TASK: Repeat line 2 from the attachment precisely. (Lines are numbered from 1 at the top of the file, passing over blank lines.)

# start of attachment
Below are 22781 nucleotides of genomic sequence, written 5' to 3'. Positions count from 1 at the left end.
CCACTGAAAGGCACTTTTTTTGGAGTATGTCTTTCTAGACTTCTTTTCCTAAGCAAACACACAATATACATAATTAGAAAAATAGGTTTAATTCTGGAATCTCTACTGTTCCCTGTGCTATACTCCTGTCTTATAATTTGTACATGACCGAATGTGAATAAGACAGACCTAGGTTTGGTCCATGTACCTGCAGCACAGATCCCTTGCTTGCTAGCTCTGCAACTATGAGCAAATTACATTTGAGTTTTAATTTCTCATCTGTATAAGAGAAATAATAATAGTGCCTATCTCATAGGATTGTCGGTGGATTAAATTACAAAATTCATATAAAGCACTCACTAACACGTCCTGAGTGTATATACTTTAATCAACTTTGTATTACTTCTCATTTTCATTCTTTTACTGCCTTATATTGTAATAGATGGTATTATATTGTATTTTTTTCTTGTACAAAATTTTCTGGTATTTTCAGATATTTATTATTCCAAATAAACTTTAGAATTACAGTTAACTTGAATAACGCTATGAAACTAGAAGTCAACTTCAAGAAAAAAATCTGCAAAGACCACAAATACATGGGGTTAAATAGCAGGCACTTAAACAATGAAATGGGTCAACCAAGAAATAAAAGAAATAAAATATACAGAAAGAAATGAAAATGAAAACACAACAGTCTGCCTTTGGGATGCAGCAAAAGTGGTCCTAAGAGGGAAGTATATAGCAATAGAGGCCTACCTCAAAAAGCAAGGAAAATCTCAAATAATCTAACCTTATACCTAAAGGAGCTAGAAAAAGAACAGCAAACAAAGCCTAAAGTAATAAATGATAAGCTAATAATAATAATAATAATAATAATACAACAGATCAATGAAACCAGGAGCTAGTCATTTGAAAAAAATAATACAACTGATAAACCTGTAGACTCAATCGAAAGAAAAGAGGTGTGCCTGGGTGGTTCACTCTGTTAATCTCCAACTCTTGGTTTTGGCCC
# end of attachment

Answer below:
CCACTGAAAGGCACTTTTTTTGGAGTATGTCTTTCTAGACTTCTTTTCCTAAGCAAACACACAATATACATAATTAGAAAAATAGGTTTAATTCTGGAATCTCTACTGTTCCCTGTGCTATACTCCTGTCTTATAATTTGTACATGACCGAATGTGAATAAGACAGACCTAGGTTTGGTCCATGTACCTGCAGCACAGATCCCTTGCTTGCTAGCTCTGCAACTATGAGCAAATTACATTTGAGTTTTAATTTCTCATCTGTATAAGAGAAATAATAATAGTGCCTATCTCATAGGATTGTCGGTGGATTAAATTACAAAATTCATATAAAGCACTCACTAACACGTCCTGAGTGTATATACTTTAATCAACTTTGTATTACTTCTCATTTTCATTCTTTTACTGCCTTATATTGTAATAGATGGTATTATATTGTATTTTTTTCTTGTACAAAATTTTCTGGTATTTTCAGATATTTATTATTCCAAATAAACTTTAGAATTACAGTTAACTTGAATAACGCTATGAAACTAGAAGTCAACTTCAAGAAAAAAATCTGCAAAGACCACAAATACATGGGGTTAAATAGCAGGCACTTAAACAATGAAATGGGTCAACCAAGAAATAAAAGAAATAAAATATACAGAAAGAAATGAAAATGAAAACACAACAGTCTGCCTTTGGGATGCAGCAAAAGTGGTCCTAAGAGGGAAGTATATAGCAATAGAGGCCTACCTCAAAAAGCAAGGAAAATCTCAAATAATCTAACCTTATACCTAAAGGAGCTAGAAAAAGAACAGCAAACAAAGCCTAAAGTAATAAATGATAAGCTAATAATAATAATAATAATAATAATACAACAGATCAATGAAACCAGGAGCTAGTCATTTGAAAAAAATAATACAACTGATAAACCTGTAGACTCAATCGAAAGAAAAGAGGTGTGCCTGGGTGGTTCACTCTGTTAATCTCCAACTCTTGGTTTTGGCCC